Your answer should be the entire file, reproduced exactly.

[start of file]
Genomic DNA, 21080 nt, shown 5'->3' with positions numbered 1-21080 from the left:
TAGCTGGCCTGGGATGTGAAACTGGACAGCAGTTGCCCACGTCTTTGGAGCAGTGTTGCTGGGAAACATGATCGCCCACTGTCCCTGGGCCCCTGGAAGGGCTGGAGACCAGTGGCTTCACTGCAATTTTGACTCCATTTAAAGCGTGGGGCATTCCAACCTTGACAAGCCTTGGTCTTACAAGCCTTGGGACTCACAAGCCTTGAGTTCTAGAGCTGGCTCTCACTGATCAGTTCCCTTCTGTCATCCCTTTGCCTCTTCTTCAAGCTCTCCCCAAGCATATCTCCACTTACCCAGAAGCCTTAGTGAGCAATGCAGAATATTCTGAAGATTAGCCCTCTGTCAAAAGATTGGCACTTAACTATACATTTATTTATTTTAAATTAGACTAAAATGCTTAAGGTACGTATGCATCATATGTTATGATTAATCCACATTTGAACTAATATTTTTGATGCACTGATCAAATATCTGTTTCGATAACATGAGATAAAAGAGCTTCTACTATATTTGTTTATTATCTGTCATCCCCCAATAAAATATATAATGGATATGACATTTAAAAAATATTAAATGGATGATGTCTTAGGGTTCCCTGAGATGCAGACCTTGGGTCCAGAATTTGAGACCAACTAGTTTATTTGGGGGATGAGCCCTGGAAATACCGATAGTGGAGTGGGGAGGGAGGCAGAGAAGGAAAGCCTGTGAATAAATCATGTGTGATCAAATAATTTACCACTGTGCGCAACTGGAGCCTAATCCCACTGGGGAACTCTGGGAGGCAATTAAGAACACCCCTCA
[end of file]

Genomic DNA, 21080 nt, shown 5'->3' with positions numbered 1-21080 from the left:
TAGCTGGCCTGGGATGTGAAACTGGACAGCAGTTGCCCACGTCTTTGGAGCAGTGTTGCTGGGAAACATGATCGCCCACTGTCCCTGGGCCCCTGGAAGGGCTGGAGACCAGTGGCTTCACTGCAATTTTGACTCCATTTAAAGCGTGGGGCATTCCAACCTTGACAAGCCTTGGTCTTACAAGCCTTGGGACTCACAAGCCTTGAGTTCTAGAGCTGGCTCTCACTGATCAGTTCCCTTCTGTCATCCCTTTGCCTCTTCTTCAAGCTCTCCCCAAGCATATCTCCACTTACCCAGAAGCCTTAGTGAGCAATGCAGAATATTCTGAAGATTAGCCCTCTGTCAAAAGATTGGCACTTAACTATACATTTATTTATTTTAAATTAGACTAAAATGCTTAAGGTACGTATGCATCATATGTTATGATTAATCCACATTTGAACTAATATTTTTGATGCACTGATCAAATATCTGTTTCGATAACATGAGATAAAAGAGCTTCTACTATATTTGTTTATTATCTGTCATCCCCCAATAAAATATATAATGGATATGACATTTAAAAAATATTAAATGGATGATGTCTTAGGGTTCCCTGAGATGCAGACCTTGGGTCCAGAATTTGAGACCAACTAGTTTATTTGGGGGATGAGCCCTGGAAATACCGATAGTGGAGTGGGGAGGGAGGCAGAGAAGGAAAGCCTGTGAATAAATCATGTGTGATCAAATAATTTACCACTGTGCGCAACTGGAGCCTAATCCCACTGGGGAACTCTGGGAGGCAATTAAGAACACCCCTCA